In the United States, there's no such negotiation process to speak of. Federal law bars Medicare, the country's largest insurance plan, from even trying to negotiate bulk discounts with drugmakers. Once a pharmaceutical company sets its price, the government-run plan that insures 49 million seniors is required to accept it.

"For Medicare, the sky is really the limit," said Jamie Love, who has studied drug pricing and directs the DC nonprofit Knowledge Ecology International.

Other federal programs get certain discounts from drugmakers. Federal law requires that Medicaid, the program that covers low-income Americans, get a 23 percent discount on of all brand-name drugs' sticker prices. Each state's Medicaid program also has the authority to negotiate even lower prices. The Department of Veterans Affairs also negotiates drug prices, as do private health insurance plans.

There are thousands of private insurers, though, and they often have little clout to demand lower prices. Other countries are essentially buying in bulk, like shopping at Costco. The United States does the equivalent of going to the local grocery store — and paying more.

"We don't have a NICE in the United States," said Steven Pearson, founder and president of the Institute for Clinical and Economic Review, a nonprofit that evaluates evidence on medical tests. "We have a system that says, ‘If it's better, we have to provide this pill, and you, the drugmaker, get to name the price.' It's not a market. It's a drugmaker saying what they want."

When Mylan changes the price of its EpiPen, large insurance plans might try to haggle with the company, or look for less expensive alternative treatments. But Medicare is the country's biggest insurance plan, and it legally cannot try to negotiate down the price. It has to pay it. When the sky is the limit in American drug pricing, the hardest thing for a company to figure out is how high to go.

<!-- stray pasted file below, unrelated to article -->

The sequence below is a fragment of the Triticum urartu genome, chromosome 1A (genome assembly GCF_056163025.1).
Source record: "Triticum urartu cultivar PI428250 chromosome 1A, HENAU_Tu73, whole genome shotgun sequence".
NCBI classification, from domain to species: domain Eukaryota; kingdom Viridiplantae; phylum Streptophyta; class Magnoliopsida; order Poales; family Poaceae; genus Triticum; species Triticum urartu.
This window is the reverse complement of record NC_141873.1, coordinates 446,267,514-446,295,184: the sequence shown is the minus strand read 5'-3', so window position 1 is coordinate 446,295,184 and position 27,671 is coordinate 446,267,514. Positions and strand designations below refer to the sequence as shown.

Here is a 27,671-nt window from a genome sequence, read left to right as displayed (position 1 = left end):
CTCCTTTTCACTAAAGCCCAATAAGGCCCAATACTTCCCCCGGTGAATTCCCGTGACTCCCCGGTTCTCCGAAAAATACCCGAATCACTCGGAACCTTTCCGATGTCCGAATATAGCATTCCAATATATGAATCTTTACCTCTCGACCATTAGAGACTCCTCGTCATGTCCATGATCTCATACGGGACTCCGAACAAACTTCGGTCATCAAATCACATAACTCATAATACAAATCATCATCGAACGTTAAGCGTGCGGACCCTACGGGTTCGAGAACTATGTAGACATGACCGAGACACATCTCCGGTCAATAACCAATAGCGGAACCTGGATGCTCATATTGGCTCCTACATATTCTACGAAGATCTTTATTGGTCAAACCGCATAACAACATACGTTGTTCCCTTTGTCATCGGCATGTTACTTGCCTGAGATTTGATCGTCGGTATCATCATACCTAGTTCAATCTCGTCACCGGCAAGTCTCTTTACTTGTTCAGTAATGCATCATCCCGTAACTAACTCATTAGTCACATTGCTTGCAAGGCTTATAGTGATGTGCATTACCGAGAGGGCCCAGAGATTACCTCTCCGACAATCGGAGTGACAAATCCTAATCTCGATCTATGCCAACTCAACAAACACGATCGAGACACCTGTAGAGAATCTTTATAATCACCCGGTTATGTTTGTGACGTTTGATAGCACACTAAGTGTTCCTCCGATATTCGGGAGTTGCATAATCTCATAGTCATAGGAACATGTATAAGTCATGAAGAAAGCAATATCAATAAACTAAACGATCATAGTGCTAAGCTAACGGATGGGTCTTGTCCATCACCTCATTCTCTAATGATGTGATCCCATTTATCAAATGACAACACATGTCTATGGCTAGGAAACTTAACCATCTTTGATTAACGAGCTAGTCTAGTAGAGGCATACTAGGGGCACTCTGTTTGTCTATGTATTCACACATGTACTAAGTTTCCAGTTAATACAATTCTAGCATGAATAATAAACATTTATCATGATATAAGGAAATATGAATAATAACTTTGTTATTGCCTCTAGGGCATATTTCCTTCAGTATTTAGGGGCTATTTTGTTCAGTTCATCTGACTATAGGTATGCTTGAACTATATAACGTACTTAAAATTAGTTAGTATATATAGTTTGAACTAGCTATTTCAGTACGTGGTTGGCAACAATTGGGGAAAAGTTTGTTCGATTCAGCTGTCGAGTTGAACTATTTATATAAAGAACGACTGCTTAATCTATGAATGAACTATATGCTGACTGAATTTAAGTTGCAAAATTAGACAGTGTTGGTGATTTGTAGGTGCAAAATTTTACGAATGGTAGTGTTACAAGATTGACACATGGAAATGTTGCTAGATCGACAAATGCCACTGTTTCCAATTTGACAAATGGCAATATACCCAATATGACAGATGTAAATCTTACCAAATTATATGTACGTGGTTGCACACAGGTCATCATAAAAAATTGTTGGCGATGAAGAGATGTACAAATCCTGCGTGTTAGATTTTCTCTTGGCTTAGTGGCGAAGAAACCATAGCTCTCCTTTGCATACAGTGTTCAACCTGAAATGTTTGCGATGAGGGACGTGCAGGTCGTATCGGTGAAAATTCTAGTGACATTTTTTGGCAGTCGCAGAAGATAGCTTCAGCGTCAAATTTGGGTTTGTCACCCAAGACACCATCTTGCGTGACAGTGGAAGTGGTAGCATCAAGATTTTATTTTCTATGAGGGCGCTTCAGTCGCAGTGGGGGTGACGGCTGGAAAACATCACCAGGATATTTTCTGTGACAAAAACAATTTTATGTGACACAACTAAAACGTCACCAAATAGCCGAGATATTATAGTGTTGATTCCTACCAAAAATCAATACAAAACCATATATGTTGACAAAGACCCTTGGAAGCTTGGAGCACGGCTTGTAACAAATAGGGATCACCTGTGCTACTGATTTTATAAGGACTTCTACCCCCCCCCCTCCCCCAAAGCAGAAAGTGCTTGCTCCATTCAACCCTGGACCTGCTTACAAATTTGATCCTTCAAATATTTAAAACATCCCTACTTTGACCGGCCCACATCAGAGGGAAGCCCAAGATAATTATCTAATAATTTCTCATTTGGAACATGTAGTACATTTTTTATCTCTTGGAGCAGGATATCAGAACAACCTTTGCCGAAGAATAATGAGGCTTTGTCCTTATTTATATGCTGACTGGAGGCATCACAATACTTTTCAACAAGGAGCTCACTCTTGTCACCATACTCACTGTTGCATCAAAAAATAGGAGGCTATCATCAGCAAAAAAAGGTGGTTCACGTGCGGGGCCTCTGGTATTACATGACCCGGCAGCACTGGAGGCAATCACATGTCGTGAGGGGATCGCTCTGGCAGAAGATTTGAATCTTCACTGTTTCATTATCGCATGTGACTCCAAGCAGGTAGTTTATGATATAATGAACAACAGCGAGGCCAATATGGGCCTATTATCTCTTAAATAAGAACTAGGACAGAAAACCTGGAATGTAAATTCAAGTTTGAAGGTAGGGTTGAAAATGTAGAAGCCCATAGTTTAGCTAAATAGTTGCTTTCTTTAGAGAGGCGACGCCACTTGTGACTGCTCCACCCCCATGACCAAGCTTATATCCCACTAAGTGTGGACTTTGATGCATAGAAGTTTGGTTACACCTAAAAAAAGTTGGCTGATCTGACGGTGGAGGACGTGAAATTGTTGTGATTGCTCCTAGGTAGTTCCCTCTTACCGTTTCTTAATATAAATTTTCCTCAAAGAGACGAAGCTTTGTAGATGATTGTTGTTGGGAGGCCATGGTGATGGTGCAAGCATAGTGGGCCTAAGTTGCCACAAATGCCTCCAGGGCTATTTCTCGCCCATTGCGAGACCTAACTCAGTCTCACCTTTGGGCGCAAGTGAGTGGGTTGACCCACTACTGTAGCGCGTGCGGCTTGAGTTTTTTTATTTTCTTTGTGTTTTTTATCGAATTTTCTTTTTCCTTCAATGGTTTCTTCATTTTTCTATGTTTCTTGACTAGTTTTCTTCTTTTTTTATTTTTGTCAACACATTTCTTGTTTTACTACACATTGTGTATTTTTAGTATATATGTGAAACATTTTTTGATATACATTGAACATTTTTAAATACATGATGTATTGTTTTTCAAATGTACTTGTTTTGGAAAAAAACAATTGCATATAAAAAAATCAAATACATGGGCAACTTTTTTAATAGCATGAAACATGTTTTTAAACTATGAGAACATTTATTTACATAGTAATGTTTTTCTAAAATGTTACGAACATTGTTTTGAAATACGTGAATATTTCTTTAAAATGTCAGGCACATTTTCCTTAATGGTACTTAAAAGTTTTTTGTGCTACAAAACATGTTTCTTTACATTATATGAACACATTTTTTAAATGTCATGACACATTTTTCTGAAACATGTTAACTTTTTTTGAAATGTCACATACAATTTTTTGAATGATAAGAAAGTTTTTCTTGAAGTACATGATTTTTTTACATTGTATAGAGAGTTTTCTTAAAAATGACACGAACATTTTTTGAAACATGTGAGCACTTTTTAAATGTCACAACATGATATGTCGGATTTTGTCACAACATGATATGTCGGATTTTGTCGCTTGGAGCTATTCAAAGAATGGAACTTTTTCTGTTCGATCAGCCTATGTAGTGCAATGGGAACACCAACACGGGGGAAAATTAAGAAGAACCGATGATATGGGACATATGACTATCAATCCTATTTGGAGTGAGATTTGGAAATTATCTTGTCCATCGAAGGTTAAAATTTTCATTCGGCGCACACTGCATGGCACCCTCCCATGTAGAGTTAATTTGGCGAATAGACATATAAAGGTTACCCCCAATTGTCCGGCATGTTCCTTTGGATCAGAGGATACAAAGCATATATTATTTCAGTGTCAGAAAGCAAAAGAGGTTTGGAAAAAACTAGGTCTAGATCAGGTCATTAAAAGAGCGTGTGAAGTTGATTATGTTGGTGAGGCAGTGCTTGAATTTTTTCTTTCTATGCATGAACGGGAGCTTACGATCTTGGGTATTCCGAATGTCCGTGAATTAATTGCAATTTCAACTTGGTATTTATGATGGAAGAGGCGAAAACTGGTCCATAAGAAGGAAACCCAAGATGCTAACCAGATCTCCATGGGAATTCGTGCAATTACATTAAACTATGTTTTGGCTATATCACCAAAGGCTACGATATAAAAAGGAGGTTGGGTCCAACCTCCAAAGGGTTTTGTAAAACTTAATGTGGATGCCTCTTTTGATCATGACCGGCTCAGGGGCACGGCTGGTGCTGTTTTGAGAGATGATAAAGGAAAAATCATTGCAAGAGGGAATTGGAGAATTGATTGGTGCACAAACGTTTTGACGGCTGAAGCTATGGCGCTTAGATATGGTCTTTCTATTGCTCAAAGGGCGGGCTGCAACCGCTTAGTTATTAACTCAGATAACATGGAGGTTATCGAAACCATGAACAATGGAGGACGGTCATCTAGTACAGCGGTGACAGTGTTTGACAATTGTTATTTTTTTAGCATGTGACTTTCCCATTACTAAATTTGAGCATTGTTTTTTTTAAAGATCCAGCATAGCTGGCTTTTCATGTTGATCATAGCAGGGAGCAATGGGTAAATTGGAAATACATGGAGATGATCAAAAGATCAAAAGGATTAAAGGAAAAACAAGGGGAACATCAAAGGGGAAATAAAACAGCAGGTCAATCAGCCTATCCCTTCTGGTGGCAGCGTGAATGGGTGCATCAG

Forget the $500 EpiPen. The era of the $1,000 pill is already upon us.


A handful of high-profile, expensive drugs have caused similar outrages to the current Mylan backlash. But drug companies have largely weathered those controversies unscathed, trading a few months of bad press for blockbuster returns.

Consider the case of Sovaldi, a new hepatitis C drug that came on the market in 2012 at the price of $1,000 per pill. Its maker, Gilead, faced fierce backlash over the price; for an entire course of treatment that lasted three months, the drug would cost $84,000.

Drugmakers — and particularly the makers of Sovaldi — could do this for two reasons that also apply to the EpiPen case. First, there's no regulatory body to tell them not to. Second, and perhaps more importantly, consumers don't have any leverage to not buy their product. Sovaldi was, when it came on the market, the only drug that cured hepatitis C. And EpiPen is, right now, the best treatment available for an emergent allergy attack. Other pharmaceutical companies have tried to launch competing drugs but so far failed; one drug was recalled last year after due to problems with its injector.

When Sovaldi hit the market, coalitions sprang up to denounce the high price. Congress launched an investigation into the issue in July. Sovaldi, Sens. Ron Wyden (D-OR) and Chuck Grassley (R-IA) said in a rare bipartisan press release, raises "serious questions about the extent to which the market for this drug is operating efficiently and rationally."

All these actions were meant to send a signal: It's unacceptable for drugmakers to price their products so high. Pharmaceutical companies will be made to answer for these actions.

It didn't work: While Sovaldi became a poster child for pharmaceutical greed, it has brought Gilead and its shareholders a hefty profit. The drug "catapulted Gilead Sciences into the ranks of the top-selling pharmaceutical companies," the Wall Street Journal reported this summer. Gilead has sold more than 280,000 Sovaldi prescriptions this year, according to a CitiGroup analysis. The company earned $3.5 billion in Sovaldi sales in 2014's second quarter (sales fell to $2.8 billion the quarter after).

Mylan, in a way, took a page from the Sovaldi playbook: The company sees that it's possible to charge much higher prices for a drug and weather the ensuing storm — with plenty of profit made at the other end.